NCSS to develop framework for volunteer organisations
Systems for recruitment, training and deployment of volunteers will also be set up
TODAY, 23 Jul 2014

The National Council of Social Service (NCSS) will be developing a volunteer management framework for the social sector, as part of plans to beef up volunteer resources and develop the expertise of social service professionals.

This could include a recognition system within voluntary welfare organisations (VWOs) to attract and retain quality volunteers and creating more development and training programmes.

Called the Volunteer Resource Optimisation (VRO) programme, it will also redesign selected programmes and job processes within VWOs and put in place systems for recruitment, training and deployment of volunteers.

In the coming months, the NCSS will be engaging VWOs to determine the level of interest in the use of volunteers, the scope of work and the feasibility of a volunteer management plan, said the council’s chief executive officer Sim Gim Guan, who announced the programme at the NCSS Members Conference yesterday.

While the programme is in the early stages of planning, VWOs that TODAY spoke to welcomed the idea. Executive director of Lions Befrienders Goh Boo Han said such a programme might help attract more volunteers to its cause. Currently, the organisation has more than 1,000 volunteers, half of whom are in their 20s and 30s. “NCSS is able to reach out to a wider audience and through the exposure, more people may find that the work we do is suitable for them,” said Mr Goh.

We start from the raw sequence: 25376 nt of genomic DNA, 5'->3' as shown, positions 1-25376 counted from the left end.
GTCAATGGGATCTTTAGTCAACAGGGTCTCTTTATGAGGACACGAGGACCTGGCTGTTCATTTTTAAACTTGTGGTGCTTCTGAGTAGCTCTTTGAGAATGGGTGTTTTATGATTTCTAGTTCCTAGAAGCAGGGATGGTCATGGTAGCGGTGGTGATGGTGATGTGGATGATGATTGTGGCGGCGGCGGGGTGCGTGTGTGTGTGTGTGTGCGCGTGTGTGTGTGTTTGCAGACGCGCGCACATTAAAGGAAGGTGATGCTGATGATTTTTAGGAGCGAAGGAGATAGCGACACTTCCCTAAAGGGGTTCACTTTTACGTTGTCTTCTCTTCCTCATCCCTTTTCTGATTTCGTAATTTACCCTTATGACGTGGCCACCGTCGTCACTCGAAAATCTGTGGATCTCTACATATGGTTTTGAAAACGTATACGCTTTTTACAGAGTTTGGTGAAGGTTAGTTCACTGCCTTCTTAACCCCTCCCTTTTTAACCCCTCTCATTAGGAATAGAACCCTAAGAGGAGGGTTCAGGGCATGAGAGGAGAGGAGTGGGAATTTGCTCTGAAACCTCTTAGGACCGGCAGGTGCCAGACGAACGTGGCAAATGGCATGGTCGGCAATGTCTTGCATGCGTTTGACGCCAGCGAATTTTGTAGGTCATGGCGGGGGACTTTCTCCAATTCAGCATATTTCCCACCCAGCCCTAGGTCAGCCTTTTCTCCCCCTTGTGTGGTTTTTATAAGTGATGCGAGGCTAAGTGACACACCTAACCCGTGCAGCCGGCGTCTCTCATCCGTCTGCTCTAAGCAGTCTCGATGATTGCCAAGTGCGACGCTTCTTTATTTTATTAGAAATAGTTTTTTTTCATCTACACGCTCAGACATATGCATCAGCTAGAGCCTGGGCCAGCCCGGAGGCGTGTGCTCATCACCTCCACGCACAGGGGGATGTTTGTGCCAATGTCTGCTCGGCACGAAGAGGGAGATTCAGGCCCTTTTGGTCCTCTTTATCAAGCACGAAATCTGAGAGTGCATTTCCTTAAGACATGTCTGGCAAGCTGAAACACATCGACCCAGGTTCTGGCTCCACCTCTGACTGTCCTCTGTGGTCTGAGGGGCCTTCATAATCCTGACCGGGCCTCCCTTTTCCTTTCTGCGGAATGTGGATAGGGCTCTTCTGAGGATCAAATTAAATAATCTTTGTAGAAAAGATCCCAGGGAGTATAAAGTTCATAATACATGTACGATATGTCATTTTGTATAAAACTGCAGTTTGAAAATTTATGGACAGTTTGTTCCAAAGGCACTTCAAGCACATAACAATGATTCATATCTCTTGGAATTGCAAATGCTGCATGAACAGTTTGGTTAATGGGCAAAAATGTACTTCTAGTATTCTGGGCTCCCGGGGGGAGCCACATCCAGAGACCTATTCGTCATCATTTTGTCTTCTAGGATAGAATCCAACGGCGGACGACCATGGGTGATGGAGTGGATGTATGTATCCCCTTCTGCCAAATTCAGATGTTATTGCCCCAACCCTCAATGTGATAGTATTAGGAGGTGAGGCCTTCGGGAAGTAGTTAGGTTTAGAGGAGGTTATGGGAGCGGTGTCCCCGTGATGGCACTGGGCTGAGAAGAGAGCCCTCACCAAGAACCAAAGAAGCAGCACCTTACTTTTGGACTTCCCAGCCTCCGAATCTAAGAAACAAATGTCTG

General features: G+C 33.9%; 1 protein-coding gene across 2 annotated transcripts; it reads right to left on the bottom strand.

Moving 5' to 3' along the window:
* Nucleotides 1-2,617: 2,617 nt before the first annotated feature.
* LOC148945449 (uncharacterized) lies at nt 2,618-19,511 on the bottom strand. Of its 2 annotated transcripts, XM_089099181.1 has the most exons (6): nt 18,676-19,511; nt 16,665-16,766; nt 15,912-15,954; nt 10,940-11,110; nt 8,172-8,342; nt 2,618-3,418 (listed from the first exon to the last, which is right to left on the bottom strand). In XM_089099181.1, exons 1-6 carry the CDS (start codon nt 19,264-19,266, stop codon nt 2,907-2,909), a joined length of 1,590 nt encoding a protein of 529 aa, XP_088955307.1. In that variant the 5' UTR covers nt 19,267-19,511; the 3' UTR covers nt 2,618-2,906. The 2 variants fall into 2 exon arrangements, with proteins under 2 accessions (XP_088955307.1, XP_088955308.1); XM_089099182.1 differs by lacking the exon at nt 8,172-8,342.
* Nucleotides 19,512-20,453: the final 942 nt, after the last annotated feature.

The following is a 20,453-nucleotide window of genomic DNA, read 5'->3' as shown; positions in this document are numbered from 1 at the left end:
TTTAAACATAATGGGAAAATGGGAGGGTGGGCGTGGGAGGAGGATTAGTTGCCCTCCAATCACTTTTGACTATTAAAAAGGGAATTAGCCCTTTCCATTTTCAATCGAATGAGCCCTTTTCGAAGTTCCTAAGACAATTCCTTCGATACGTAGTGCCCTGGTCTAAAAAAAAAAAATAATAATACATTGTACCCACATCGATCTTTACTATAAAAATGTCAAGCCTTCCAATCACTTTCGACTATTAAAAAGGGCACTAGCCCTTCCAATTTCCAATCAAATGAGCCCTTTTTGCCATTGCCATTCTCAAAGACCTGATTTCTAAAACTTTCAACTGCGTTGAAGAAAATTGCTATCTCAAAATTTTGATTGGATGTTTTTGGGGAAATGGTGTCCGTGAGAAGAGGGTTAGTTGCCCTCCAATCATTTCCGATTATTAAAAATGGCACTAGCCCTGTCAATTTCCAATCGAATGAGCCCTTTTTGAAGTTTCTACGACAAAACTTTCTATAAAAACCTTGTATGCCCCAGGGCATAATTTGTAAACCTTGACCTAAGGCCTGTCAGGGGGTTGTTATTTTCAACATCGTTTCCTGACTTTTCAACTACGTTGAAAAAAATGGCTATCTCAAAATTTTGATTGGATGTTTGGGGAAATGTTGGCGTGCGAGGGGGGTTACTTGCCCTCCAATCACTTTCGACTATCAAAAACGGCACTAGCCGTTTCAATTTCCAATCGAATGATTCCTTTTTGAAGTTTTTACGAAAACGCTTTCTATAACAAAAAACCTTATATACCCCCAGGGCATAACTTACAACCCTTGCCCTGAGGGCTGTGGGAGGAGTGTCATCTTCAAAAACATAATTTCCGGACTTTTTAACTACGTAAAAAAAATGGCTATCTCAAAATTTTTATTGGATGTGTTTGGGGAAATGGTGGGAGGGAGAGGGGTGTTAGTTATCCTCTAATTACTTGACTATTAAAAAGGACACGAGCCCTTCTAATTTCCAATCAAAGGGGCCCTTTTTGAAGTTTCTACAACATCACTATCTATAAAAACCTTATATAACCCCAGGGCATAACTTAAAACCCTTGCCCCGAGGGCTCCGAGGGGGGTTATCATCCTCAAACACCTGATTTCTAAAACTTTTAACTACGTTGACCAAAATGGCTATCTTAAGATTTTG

For bigger organisations such as the HCA Hospice Care, which already has its own volunteer management system that collects data on its volunteers’ skills and service gaps that need to be filled by volunteers, the system can help in terms of improving volunteer retention, said its chief executive officer and medical director R Akhileswaran.

While some of the hospice’s events can attract between 400 and 500 ad hoc volunteers, there are currently only 140 to 180 regular volunteers, he said. The NCSS also plans to further develop talent and leadership in the sector, with the development of a new manpower unit.

The unit will come up with a new scheme to groom a core group of leaders and talents who possess knowledge and experience in the sector.

The council hopes to have a pool of about 300 leaders over the next three to five years. This group will guided by mentors, gain exposure in a wide range of social service issues, organisations and job scopes and will be given opportunities to learn from veterans in the sector.

Speaking at a conference attended by 550 participants, NCSS president Hsieh Fu Hua said that while the sector had always drawn on the many hands that have given their time and effort, a “heart of gold” was not enough. “We have to move into a mindset of capabilities, solutions and resources,” he said.

Expanding the scope of social service